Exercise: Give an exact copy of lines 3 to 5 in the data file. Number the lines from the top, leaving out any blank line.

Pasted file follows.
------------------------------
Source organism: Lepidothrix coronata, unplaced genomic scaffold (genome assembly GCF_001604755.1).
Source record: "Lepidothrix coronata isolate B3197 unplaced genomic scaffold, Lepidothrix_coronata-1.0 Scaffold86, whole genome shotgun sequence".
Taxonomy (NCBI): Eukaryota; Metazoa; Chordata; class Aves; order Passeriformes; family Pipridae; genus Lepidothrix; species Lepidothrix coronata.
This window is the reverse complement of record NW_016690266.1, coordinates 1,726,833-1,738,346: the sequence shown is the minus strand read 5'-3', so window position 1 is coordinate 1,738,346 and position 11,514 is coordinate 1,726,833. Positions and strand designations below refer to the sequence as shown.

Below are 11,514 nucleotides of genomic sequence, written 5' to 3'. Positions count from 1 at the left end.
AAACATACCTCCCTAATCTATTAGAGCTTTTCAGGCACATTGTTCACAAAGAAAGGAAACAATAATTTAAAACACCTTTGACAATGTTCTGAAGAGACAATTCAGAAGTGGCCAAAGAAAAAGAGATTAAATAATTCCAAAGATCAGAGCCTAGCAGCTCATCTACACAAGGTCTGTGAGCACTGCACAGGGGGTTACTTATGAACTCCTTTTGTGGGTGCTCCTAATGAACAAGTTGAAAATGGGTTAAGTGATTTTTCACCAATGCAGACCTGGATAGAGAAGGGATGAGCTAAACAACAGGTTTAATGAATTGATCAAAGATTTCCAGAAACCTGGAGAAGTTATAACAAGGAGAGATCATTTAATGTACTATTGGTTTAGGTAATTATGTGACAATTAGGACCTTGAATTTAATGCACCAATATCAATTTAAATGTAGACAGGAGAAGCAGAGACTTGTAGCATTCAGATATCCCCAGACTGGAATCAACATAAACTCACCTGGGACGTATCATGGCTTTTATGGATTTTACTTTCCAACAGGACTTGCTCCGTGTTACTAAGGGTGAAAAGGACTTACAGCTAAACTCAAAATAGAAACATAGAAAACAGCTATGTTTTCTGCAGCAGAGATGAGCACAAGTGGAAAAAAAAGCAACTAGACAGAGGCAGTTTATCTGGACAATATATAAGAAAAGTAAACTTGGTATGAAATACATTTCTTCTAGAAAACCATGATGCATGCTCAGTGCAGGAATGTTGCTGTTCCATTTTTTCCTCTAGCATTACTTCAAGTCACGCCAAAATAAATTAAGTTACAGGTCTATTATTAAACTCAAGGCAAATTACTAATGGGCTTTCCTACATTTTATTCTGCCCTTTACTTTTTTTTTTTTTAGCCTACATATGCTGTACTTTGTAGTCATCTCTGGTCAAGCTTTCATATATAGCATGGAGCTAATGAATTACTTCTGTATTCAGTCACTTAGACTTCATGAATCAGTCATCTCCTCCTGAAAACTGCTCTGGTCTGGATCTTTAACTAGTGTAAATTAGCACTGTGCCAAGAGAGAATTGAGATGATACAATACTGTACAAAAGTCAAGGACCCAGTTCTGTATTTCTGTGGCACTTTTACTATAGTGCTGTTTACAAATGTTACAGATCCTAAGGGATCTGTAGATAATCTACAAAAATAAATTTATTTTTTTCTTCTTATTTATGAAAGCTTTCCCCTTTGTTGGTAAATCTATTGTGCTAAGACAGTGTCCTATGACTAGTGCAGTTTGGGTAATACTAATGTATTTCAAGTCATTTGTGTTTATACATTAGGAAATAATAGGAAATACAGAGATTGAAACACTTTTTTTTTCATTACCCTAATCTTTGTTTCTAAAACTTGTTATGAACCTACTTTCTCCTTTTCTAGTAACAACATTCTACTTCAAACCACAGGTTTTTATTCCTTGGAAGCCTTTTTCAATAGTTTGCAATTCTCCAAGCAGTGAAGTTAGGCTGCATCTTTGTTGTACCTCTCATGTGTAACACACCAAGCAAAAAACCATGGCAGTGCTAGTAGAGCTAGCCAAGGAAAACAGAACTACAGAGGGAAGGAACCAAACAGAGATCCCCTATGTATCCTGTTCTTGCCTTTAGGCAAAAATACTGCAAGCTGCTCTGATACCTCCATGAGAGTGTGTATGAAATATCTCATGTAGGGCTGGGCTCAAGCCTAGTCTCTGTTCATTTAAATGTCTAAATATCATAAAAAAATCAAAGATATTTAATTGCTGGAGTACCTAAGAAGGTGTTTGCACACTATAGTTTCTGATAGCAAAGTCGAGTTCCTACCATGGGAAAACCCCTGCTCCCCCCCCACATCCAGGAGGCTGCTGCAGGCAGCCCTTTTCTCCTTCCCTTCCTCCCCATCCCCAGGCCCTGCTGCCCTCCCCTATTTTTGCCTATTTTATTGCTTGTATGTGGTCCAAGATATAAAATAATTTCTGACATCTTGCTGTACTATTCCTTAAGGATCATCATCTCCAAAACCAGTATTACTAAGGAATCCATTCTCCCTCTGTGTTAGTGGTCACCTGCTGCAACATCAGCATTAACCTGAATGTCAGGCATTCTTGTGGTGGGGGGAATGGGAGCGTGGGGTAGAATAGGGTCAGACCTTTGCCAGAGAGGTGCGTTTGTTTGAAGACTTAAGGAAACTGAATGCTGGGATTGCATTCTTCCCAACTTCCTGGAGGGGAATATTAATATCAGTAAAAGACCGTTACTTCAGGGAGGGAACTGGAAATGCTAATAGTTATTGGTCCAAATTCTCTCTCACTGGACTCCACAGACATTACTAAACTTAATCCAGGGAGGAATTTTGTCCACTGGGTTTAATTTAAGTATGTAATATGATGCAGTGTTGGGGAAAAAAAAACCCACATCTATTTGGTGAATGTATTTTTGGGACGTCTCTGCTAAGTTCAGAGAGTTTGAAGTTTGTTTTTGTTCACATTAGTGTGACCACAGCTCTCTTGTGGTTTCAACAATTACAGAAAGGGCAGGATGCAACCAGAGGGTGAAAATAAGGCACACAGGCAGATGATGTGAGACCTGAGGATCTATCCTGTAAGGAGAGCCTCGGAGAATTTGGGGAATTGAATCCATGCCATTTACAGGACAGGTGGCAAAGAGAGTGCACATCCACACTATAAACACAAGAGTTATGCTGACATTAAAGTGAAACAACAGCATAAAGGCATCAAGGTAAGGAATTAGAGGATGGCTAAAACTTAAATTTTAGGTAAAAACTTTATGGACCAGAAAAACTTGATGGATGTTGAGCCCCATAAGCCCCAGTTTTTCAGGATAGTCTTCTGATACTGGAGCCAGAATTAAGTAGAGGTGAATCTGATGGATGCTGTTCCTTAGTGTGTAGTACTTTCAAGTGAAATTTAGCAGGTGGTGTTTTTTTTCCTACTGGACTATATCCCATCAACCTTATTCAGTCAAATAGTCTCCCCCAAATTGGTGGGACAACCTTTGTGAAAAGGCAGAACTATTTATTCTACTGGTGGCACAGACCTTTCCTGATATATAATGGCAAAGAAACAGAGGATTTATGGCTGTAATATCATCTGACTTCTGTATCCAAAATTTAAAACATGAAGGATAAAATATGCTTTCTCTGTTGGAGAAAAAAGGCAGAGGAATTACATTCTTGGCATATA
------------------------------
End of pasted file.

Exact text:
Taxonomy (NCBI): Eukaryota; Metazoa; Chordata; class Aves; order Passeriformes; family Pipridae; genus Lepidothrix; species Lepidothrix coronata.
This window is the reverse complement of record NW_016690266.1, coordinates 1,726,833-1,738,346: the sequence shown is the minus strand read 5'-3', so window position 1 is coordinate 1,738,346 and position 11,514 is coordinate 1,726,833. Positions and strand designations below refer to the sequence as shown.

Below are 11,514 nucleotides of genomic sequence, written 5' to 3'. Positions count from 1 at the left end.